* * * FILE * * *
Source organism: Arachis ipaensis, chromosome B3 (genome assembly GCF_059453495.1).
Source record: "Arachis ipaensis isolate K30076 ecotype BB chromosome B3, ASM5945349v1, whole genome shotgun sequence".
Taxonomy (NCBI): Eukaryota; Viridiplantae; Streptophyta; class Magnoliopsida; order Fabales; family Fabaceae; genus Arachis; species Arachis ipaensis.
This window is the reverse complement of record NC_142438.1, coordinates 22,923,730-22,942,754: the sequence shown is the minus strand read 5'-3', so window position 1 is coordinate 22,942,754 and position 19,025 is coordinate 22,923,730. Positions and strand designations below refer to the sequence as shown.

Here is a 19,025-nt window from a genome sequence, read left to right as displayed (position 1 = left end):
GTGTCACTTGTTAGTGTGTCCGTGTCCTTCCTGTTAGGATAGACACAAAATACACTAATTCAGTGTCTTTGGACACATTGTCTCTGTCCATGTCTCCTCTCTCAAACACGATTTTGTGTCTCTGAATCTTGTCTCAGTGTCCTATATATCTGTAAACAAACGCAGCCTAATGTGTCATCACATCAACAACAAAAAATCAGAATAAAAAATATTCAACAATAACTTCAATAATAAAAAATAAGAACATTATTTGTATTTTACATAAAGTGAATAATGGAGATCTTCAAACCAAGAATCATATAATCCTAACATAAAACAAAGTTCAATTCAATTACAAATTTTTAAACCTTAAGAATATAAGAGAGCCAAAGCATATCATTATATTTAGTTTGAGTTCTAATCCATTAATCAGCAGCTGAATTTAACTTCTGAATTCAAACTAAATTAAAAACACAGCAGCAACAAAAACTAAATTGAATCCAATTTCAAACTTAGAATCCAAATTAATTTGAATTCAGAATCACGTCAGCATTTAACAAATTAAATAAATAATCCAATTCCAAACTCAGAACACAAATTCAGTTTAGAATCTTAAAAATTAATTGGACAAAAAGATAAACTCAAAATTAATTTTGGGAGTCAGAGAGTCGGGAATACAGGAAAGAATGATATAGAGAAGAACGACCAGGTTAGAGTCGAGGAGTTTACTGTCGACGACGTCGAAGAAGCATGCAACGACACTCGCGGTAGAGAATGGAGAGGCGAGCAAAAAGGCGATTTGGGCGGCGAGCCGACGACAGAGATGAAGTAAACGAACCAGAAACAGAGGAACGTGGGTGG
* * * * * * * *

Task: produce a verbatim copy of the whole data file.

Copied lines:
Source organism: Arachis ipaensis, chromosome B3 (genome assembly GCF_059453495.1).
Source record: "Arachis ipaensis isolate K30076 ecotype BB chromosome B3, ASM5945349v1, whole genome shotgun sequence".
Taxonomy (NCBI): Eukaryota; Viridiplantae; Streptophyta; class Magnoliopsida; order Fabales; family Fabaceae; genus Arachis; species Arachis ipaensis.
This window is the reverse complement of record NC_142438.1, coordinates 22,923,730-22,942,754: the sequence shown is the minus strand read 5'-3', so window position 1 is coordinate 22,942,754 and position 19,025 is coordinate 22,923,730. Positions and strand designations below refer to the sequence as shown.

Here is a 19,025-nt window from a genome sequence, read left to right as displayed (position 1 = left end):
GTGTCACTTGTTAGTGTGTCCGTGTCCTTCCTGTTAGGATAGACACAAAATACACTAATTCAGTGTCTTTGGACACATTGTCTCTGTCCATGTCTCCTCTCTCAAACACGATTTTGTGTCTCTGAATCTTGTCTCAGTGTCCTATATATCTGTAAACAAACGCAGCCTAATGTGTCATCACATCAACAACAAAAAATCAGAATAAAAAATATTCAACAATAACTTCAATAATAAAAAATAAGAACATTATTTGTATTTTACATAAAGTGAATAATGGAGATCTTCAAACCAAGAATCATATAATCCTAACATAAAACAAAGTTCAATTCAATTACAAATTTTTAAACCTTAAGAATATAAGAGAGCCAAAGCATATCATTATATTTAGTTTGAGTTCTAATCCATTAATCAGCAGCTGAATTTAACTTCTGAATTCAAACTAAATTAAAAACACAGCAGCAACAAAAACTAAATTGAATCCAATTTCAAACTTAGAATCCAAATTAATTTGAATTCAGAATCACGTCAGCATTTAACAAATTAAATAAATAATCCAATTCCAAACTCAGAACACAAATTCAGTTTAGAATCTTAAAAATTAATTGGACAAAAAGATAAACTCAAAATTAATTTTGGGAGTCAGAGAGTCGGGAATACAGGAAAGAATGATATAGAGAAGAACGACCAGGTTAGAGTCGAGGAGTTTACTGTCGACGACGTCGAAGAAGCATGCAACGACACTCGCGGTAGAGAATGGAGAGGCGAGCAAAAAGGCGATTTGGGCGGCGAGCCGACGACAGAGATGAAGTAAACGAACCAGAAACAGAGGAACGTGGGTGG